Indians of North America
The Eastern Woodlands region covered the east coast of what is today the United States. It stretched from the Atlantic Ocean west to the Mississippi River. It also included parts of southern Canada. The Eastern Woodlands was a huge region of different environments. It had snow covered mountains in the north and hot, wet swamps in the south.
The Iroquois tribes lived in the Eastern Woodlands region. They were expert farmers and lived on the resources of the woods. The Iroquois were not one tribe, but a group of five tribes. The five tribes lived near each other and spoke similar languages. The five Iroquois tribes were the Seneca, Cayuga, Onondaga, Oneida, and Mohawk.
For many years, the Iroquois tribes fought with each other and their
neighbors, the Algonkins.
In the beginning, they fought over land for hunting. Then later, the
Iroquois fought for revenge. The Iroquois believed that if one
person was wronged, the whole clan was wronged.
An Iroquois legend says that a holy man named Dekanawida spoke out against the fighting between the Iroquois tribes. Dekanawida said the Iroquois tribes must come together and "hold hands to form a circle." He said that the bond of the circle must be so strong that it would not break even if a tree fell on the circle. Hiawatha, was an Onondaga chief. He was able to convince the other tribes to make a peace.
In 1570, the five tribes formed the Iroquois League. The Iroquois League
was a confederation of tribal governments. Each tribe made their own
laws, except for matters like trading, that were important to all the tribes. The Great Iroquois Council made decisions that effected all the tribes. Decisions were made through discussion and compromise.
The Iroquois called themselves "people of the longhouse" because of the kind of their kind of houses. Longhouses were wooden framed buildings covered with sheets of elm bark. They had large doors at each end, with no windows.
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Algonkins - The Native Americans in the Eastern Woodlands were one of two major groups: the Iroquois and the Algonkins. The Algonkins lived in the forests of the Woodlands and along the coastal lands. There were many Algonkin languages. The Iroquois were the enemy of the Algonkin people. The Algonkins called the Iroquois names like the "terrible people," the "frightening people," or the "rattlesnake people."
confederation - A loosely united group of governments. In this case a united group of tribes.
Deganwidah - Deganwidah was a Huron Indian who believed he had been born to bring peace to all the Iroquois. Deganwidah was a stutterer and had difficulty talking. His people would not listen to him, so he went to the Iroquois.
Eastern Woodlands - The Eastern Woodlands were thick with trees. The forests were so thick that a squirrel could travel from tree top to tree top from the Atlantic ocean to the Ohio River. Some of the trees measured 30 feet around. The trees were used for building homes and canoes. The woodlands were home to beaver, deer, raccoon, possum, and bear. The lakes and rivers were full of fish. Wild rice grew in the Great Lakes area. Along the coastal plains and river valleys was excellent farming soil.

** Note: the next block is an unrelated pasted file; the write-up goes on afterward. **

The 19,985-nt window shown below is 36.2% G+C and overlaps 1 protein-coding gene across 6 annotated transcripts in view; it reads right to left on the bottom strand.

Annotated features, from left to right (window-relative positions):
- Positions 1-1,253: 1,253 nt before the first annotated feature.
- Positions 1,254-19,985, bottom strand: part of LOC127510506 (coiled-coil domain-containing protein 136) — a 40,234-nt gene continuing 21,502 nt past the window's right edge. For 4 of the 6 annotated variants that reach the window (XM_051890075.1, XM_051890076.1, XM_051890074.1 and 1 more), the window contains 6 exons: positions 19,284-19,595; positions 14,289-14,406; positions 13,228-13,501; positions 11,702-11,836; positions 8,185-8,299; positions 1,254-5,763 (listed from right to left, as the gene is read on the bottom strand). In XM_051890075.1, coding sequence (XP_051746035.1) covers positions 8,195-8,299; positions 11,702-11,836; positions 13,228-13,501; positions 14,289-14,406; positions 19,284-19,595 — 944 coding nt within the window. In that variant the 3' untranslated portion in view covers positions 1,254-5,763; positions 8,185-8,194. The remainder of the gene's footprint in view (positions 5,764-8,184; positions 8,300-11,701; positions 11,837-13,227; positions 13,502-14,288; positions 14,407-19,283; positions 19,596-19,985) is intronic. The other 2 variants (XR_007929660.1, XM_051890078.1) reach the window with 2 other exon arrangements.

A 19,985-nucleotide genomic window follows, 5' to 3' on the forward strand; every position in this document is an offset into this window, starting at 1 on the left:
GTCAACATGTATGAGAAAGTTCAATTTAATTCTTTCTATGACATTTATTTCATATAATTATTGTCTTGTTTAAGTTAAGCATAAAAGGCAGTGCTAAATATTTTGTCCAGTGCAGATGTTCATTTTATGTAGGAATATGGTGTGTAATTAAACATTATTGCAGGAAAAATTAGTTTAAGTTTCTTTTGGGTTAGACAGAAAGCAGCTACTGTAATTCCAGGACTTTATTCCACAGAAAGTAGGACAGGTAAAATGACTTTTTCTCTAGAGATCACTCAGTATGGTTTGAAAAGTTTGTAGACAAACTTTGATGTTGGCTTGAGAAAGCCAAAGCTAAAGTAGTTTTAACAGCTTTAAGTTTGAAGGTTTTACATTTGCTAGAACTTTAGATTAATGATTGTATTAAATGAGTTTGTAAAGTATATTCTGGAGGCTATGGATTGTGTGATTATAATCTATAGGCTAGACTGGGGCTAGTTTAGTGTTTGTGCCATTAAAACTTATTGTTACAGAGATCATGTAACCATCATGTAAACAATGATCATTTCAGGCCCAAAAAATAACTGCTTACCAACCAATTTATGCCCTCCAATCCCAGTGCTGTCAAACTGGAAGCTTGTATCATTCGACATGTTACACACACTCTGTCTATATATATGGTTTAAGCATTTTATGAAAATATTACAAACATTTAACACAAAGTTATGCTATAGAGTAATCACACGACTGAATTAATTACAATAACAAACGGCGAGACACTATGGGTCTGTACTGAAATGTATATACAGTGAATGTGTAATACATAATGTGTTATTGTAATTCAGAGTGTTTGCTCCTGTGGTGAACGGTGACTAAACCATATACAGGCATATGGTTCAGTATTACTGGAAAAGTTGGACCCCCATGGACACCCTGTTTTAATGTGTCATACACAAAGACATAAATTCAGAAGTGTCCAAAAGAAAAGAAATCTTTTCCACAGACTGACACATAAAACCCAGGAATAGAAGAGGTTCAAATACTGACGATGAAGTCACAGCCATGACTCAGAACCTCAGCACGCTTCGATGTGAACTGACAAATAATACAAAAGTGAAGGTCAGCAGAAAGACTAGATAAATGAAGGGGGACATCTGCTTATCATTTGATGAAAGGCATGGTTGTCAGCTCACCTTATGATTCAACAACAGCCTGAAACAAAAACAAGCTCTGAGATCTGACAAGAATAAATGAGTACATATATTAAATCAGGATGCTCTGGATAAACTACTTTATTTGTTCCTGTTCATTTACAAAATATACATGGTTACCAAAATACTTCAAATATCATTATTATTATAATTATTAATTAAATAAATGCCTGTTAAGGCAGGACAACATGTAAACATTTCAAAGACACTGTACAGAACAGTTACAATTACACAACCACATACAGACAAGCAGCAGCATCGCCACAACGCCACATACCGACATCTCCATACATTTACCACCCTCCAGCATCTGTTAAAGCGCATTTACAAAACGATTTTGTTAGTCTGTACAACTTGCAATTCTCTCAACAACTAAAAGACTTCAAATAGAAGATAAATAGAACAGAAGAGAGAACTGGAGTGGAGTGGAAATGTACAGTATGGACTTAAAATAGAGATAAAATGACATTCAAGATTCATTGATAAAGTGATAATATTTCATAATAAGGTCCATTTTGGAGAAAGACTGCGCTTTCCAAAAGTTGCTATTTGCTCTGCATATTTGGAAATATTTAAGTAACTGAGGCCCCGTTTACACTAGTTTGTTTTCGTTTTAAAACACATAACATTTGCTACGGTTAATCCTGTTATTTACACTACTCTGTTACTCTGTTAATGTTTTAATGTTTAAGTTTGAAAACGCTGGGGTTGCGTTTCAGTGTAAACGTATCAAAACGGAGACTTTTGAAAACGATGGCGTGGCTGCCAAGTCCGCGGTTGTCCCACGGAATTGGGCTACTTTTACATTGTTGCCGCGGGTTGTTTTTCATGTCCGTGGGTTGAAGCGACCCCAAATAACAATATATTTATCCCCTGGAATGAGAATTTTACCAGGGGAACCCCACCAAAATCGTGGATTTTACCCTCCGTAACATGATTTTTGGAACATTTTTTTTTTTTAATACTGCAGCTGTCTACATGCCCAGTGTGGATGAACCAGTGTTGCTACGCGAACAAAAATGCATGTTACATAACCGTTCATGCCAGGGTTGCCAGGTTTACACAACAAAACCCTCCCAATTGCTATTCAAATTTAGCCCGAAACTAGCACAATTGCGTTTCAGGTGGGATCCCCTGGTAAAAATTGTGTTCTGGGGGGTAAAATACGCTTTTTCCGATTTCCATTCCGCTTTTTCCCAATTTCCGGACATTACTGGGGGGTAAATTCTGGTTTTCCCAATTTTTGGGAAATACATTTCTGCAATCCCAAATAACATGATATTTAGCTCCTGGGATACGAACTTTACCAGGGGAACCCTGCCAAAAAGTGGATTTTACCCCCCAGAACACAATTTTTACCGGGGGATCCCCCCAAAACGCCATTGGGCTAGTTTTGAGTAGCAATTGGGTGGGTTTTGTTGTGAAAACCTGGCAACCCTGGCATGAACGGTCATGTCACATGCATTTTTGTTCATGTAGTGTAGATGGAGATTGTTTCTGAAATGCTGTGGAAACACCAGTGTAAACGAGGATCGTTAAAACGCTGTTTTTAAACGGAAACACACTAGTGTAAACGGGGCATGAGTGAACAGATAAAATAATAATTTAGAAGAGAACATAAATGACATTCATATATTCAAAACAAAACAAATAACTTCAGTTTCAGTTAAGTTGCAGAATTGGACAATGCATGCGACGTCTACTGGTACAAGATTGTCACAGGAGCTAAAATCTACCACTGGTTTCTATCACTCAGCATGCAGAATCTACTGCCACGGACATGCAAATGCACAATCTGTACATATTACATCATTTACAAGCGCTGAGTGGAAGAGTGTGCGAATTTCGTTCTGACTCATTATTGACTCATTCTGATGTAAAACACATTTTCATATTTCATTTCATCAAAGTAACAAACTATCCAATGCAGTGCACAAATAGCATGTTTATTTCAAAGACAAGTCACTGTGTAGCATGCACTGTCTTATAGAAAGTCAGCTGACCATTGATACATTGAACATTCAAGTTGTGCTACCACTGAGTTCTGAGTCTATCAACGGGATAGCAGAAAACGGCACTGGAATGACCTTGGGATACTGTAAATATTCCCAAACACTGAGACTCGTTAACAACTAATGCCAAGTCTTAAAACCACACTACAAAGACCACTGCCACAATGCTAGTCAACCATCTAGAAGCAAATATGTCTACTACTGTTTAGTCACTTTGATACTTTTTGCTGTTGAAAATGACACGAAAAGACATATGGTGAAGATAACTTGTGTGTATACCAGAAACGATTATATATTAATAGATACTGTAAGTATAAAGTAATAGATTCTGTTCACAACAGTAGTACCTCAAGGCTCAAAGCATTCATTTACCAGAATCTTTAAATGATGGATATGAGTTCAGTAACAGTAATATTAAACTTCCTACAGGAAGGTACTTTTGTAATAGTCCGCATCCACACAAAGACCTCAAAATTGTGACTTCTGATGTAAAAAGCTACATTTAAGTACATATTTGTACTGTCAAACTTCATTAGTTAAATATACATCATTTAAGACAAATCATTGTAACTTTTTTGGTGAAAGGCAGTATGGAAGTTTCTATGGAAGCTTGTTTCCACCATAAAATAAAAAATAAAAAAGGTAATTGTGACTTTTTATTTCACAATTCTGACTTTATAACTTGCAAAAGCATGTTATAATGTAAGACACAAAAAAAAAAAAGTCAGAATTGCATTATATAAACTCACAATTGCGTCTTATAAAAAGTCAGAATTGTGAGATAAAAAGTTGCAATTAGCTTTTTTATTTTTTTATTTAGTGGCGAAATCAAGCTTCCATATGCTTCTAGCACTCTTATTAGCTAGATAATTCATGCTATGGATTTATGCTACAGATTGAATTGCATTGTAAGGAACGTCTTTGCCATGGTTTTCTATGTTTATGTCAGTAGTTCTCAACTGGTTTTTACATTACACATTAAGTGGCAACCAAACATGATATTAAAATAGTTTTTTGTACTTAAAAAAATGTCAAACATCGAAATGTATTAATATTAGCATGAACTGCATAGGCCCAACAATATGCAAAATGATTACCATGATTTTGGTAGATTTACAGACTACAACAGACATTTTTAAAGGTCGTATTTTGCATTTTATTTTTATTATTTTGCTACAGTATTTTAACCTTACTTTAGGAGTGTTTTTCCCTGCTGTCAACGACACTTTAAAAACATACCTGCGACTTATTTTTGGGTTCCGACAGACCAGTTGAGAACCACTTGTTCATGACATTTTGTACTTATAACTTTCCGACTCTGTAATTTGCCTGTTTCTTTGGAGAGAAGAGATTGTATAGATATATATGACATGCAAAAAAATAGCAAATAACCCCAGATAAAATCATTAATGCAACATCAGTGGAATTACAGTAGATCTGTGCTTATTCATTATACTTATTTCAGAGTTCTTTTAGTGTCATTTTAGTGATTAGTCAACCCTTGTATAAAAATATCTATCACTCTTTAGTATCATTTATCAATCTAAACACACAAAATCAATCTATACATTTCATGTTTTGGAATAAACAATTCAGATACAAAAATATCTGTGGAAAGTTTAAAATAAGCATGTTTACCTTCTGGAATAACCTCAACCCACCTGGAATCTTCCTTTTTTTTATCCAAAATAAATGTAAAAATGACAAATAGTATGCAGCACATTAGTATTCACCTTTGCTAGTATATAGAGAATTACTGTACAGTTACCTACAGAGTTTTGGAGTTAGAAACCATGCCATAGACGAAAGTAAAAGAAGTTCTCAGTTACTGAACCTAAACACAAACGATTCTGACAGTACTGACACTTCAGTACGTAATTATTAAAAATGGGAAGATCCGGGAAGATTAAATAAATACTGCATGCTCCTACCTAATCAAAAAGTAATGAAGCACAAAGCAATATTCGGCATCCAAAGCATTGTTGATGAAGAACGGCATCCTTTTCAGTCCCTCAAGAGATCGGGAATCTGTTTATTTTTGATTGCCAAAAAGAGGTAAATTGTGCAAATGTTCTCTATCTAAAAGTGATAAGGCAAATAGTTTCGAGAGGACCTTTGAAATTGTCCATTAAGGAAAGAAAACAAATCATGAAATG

farmers -Women did most of the farming. They grew 15 types of corn and over 60 different kinds of beans. Iroquois men hunted forest animals for meat. The Iroquois gathered maple syrup, nuts, roots, vegetables, oils, fruits, berries, teas and herbs.
Great Iroquois Council
- Fifty male sachems, or chiefs sat on the council. The sachems
were chosen by the women who headed the family clans. All council
decisions had to be made unanimously.
- Hiawatha was an Iroquois Indian of the Onondaga Nation. He wanted
the killing and fighting to stop. But he was opposed by another Iroquois
by the name of Tadodaho. When Hiawatha preached peace, Tadodaho
became angry. One by one Tadodaho had Hiawatha's three daughters killed.
Deganwidah and Hiawatha joined together and went from tribe to tribe.
They convinced each tribe about the importance of peace and unity.
They convinced the five tribes to form the Indian confederation called
the Iroquois League. When the Europeans arrived, the Iroquois
were a strong nation.
Iroquois League - The purpose of the League was to unite the Indian nations and end the fighting between them. The original five nations included the Mohawk, Cayuga, Seneca, Oneida, and the Onondaga. A sixth nation, the
Tuscarora, joined in 1722. The leaders of the League were expected to serve the people. Since each nation kept its own laws, except in matters of war, the League was called a confederation. In matters of war, the Iroquois Council made the decisions.
Longhouses - Longhouses were often 200 feet long. One Iroquois house was reported to be 334 feet long. There was an aisle down the center of the house with cooking fires. Many families lived in a long house. Each family had its own space. Goods were stored in the spaces above the living area. The Iroquois lived with the mother's clan. The grandmother was head of the clan. All of her children and their families lived with her.
Mississippi River - The Native Americans named this river. Its name means "Big River." Some tribes called it the "Father of Waters." It is the largest river in North America. The Mississippi River has two huge branches. One branch is the Missouri River, and it flows from the west. The other branch is the Ohio River and it flows from the east.